If your TPM is disabled and you need to enable it, read further.
Method 1: Enable TPM 2.0 By Installing A TPM Chip
- Easier said than done; it will take you some professional assistance too. If you are using a desktop setup, your motherboard might have a TPM module. This module will be different from computer to computer.
- If you use a laptop, you should go to the nearest service center and pay a professional to solder it to your motherboard.
Method 2: Enable TPM 2.0 In BIOS
- If your computer is manufactured after 2010, it will have a TPM functionality regardless of its TPM chip. Most of these computers have a firmware called Platform Trust Technology called PTT from Intel.
- Many AMD Ryzen chips also include FTPM, also known as Firmware TPM technology. You can enable your computer in BIOS by rebooting and entering BIOS. Then go to Advanced Mode and press F7 as well.
- Once you’re in the Advanced Mode, click on the Advanced Tab. Furthermore, click on the PCH-FW Configuration. When you click on it, it will open a new window called TPM Device Selection. Make sure that the option is Firmware TPM instead of hardware TPM.
- Therefore, you will have a functioning TPM module after you reboot the system and open the TPM window.
For those using Intel, you might not be able to see any TPM option.
So this is what your process will look like
Step 1: Restart your PC and enter BIOS by pressing F12 or F10.
Step 2: Click on Enter Setup.
Step 3: In your BIOS menu, go to the peripherals tab.
Step 4: On the Intel chip set, you might not see the TPM option. Find Intel Platform Trust Technology PTT and double click on it.
Step 5: Tap on Enable
For those using AMD processors, you will get the TPM option right on top. You just have to enable it. Moreover, after the process is done, click on F10 from your keyboard, click on Yes for Save Configuration, and Exit.
Second Way Of Entering Into BIOS
You have read one way of entering into BIOS, but that’s not it. I understand not all computers are the same. And therefore, I cannot recommend a one size fits all approach. Here’s the second way.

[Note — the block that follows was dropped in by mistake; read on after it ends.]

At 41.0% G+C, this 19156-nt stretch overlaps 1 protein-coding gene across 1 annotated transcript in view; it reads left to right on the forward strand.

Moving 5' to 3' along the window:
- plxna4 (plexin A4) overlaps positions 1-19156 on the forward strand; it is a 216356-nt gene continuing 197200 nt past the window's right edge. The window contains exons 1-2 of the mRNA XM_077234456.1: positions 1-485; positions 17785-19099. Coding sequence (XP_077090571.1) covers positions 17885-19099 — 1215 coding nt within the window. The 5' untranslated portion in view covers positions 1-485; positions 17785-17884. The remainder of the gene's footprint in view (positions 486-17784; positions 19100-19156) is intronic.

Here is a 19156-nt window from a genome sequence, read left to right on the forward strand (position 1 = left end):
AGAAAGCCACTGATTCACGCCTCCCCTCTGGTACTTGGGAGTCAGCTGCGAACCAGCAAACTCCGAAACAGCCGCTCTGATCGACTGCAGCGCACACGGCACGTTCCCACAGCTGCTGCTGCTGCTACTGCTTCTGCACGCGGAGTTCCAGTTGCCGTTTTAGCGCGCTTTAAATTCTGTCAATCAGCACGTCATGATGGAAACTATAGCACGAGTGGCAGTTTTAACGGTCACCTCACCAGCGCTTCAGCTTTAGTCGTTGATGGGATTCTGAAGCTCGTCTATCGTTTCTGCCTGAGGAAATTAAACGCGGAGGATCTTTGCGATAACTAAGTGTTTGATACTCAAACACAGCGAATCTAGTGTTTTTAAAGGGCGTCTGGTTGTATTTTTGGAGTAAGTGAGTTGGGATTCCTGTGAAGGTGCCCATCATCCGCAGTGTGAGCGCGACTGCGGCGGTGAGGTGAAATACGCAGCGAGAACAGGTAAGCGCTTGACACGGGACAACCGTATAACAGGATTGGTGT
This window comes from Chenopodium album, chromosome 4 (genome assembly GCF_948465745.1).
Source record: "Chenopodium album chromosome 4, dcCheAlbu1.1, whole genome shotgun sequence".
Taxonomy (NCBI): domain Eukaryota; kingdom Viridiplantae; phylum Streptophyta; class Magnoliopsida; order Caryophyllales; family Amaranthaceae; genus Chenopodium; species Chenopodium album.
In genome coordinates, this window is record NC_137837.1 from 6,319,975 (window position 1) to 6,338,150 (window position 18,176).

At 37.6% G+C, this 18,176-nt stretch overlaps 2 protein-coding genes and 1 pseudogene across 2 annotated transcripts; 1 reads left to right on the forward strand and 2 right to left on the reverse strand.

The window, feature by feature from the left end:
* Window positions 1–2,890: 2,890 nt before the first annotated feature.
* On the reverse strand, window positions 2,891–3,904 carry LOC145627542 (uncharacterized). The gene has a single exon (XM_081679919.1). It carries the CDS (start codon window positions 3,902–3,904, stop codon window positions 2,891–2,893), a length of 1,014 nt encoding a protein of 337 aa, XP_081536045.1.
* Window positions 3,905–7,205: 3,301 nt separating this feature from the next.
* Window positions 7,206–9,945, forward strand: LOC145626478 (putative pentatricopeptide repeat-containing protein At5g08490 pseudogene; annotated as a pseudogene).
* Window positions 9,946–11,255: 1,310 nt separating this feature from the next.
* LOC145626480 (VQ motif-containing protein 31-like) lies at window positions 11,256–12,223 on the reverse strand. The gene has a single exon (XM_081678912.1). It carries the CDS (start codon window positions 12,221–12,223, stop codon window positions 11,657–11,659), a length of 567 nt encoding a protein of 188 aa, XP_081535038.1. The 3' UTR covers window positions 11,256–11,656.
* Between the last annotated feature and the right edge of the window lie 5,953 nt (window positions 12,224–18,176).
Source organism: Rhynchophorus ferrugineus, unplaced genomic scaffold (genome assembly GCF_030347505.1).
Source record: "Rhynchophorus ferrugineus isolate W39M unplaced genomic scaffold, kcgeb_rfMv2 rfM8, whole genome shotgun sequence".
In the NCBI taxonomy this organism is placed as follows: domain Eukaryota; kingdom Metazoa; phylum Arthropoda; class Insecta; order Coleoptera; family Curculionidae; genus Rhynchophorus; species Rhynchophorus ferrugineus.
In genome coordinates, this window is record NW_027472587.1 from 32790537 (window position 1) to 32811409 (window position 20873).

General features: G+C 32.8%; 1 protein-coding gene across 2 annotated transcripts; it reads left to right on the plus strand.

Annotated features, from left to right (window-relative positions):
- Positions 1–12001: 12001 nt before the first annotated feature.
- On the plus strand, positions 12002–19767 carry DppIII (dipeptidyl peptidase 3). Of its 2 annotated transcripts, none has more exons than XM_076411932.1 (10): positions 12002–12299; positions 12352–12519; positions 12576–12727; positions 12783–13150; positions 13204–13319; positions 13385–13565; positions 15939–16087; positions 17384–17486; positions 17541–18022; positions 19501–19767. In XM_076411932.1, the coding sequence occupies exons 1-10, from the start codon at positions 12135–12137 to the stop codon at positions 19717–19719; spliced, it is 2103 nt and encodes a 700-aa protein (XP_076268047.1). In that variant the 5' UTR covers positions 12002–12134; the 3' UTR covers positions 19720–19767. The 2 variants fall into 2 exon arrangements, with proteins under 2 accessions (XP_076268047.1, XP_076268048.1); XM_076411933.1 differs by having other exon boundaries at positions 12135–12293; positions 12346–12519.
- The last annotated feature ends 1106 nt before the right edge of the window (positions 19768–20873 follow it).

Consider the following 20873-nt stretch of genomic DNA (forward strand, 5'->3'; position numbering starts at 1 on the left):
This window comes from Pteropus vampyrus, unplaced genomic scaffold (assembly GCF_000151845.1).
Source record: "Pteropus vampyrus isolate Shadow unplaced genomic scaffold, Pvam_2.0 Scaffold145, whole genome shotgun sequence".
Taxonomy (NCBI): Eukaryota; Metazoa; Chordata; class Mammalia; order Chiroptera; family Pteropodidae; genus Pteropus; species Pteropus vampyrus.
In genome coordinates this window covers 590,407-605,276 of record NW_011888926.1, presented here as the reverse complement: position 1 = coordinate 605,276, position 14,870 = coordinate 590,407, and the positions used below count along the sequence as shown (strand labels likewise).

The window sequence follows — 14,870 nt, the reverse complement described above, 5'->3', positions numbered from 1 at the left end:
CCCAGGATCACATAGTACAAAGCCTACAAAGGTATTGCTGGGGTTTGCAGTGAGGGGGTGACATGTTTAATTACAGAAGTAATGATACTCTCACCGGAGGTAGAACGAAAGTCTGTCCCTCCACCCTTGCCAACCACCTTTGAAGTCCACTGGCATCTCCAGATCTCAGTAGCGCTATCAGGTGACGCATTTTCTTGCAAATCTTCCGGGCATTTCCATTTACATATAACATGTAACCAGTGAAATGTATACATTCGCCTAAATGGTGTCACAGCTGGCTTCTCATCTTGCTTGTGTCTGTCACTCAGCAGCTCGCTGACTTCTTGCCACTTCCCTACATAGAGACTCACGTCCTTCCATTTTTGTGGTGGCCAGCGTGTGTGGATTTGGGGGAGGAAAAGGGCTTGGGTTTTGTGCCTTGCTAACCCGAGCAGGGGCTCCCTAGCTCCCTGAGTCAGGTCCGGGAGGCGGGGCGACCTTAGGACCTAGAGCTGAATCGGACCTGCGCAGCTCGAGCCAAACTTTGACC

Step 1: Navigate to the Start Menu and tap on Settings.
Step 2: Go to Update and Security, and from the left menu, tap on Recovery.
Step 3: Moreover, under Advanced Startup, click on Restart Now.
Step 4: Your machine will reboot into this screen window shown in the image below.
Step 5: Click on the Troubleshoot option and then Advanced Option.
Step 6: Furthermore, look for the UEFI Firmware Settings, and click on Restart.
Step 7: Thus, your PC will reboot and load into the BIOS.
How To Enable Secure Boot?
Depending on your manufacturer, your security boot settings can be anywhere in BIOS. It could be under the Boot tab, Security tab, or the Authentication tab. However, once you find the secure boot tab, double-click on it to enable it. Furthermore, save and exit your BIOS.
After that, simply restart your computer, and you will be able to see the TPM settings. In addition, it is possible that you will not be able to find a secure boot at all. Some computers will load secure boot settings under a custom tab, while others will not allow you to enable secure boot until and unless you restore certain factory settings.
Thus, in this case, it is better to take your system to your manufacturer if you’re not a hardware and software expert.
How To Clear Your TPM?
TPM is not a light software setting you can play around with. When enabling the TPM in BIOS, avoid messing with it unless your IT administrator asks you to and you’re an expert yourself.